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Plants of the Caper Family

      The Rocky Mountain bee plant (Cleome serrulata) of the Caper family is one of my favorite roadside plants, growing in cheery purple patches that often string along the roadside for miles where there are sedimentary soils. Stop the car to investigate and you will find a plant with flowers similar to the Mustard family, leaves like the Pea family, and seed capsules that look like they might be from either family.

      This is a highly diverse, mostly tropical family. Most genera in North America are herbs or shrubs with trifoliate, alternate leaves, like those shown above. The flowers are regular or slightly irregular, and bisexual with 4 separate sepals, 4 separate petals and 4 to numerous stamens. The ovary is positioned superior and consists of 2 united carpels (bicarpellate) forming a single chamber. It matures as a capsule (sometimes a berry) with 1 or more kidney-shaped seeds. Worldwide, there are 46 genera and 800 species. Many species are adapted to desert or tropical conditions. Only Cleome and Polanisia are widespread across North America. A species of Capparis supplies the capers used in cooking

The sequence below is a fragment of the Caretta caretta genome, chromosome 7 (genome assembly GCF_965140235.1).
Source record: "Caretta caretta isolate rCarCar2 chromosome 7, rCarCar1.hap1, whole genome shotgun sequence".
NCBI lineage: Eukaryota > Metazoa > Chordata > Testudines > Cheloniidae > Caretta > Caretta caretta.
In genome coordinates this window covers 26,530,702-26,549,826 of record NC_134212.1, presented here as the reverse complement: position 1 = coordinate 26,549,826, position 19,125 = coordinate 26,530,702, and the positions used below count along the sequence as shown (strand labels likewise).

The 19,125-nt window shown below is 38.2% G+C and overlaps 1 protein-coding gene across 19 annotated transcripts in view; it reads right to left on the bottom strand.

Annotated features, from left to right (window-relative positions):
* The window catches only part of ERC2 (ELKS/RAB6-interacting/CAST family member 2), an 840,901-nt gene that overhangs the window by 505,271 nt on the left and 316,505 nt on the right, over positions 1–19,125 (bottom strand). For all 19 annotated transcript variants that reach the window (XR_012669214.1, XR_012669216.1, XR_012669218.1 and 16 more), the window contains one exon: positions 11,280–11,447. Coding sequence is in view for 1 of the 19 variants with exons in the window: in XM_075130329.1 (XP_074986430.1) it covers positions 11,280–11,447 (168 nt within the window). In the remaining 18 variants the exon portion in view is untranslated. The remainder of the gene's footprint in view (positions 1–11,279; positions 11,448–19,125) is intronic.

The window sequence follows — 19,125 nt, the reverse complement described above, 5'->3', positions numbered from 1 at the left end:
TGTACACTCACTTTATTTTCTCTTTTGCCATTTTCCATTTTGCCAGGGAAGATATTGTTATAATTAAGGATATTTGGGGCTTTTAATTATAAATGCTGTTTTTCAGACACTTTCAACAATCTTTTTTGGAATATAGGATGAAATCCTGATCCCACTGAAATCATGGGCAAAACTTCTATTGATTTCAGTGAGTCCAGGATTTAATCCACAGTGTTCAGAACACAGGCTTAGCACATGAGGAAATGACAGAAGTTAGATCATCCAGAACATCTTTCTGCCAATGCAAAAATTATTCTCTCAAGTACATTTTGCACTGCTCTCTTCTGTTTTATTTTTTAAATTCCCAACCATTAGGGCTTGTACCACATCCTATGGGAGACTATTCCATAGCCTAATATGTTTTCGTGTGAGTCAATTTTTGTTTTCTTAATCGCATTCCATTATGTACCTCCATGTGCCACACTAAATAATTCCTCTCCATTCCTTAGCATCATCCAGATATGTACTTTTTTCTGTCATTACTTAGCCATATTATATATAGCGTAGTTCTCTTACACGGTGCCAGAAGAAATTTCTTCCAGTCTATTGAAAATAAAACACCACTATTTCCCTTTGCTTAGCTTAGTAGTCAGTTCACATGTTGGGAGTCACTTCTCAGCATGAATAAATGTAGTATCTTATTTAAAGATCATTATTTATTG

Key Words: Pea-like plants with flower parts in fours and mustard-like pods.

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Cleome serrulata. Rocky Mountain Beeplant. An annual, native wildflower. Intermittently common across the Rocky Mountains. Often found along roadsides.

Cleome serrulata. Rocky Mountain Beeplant.

Cleome hasslerana. Spider Flower. An annual, cultivated flower, native to South America. Contributed by Mike McCracken of Alabama.

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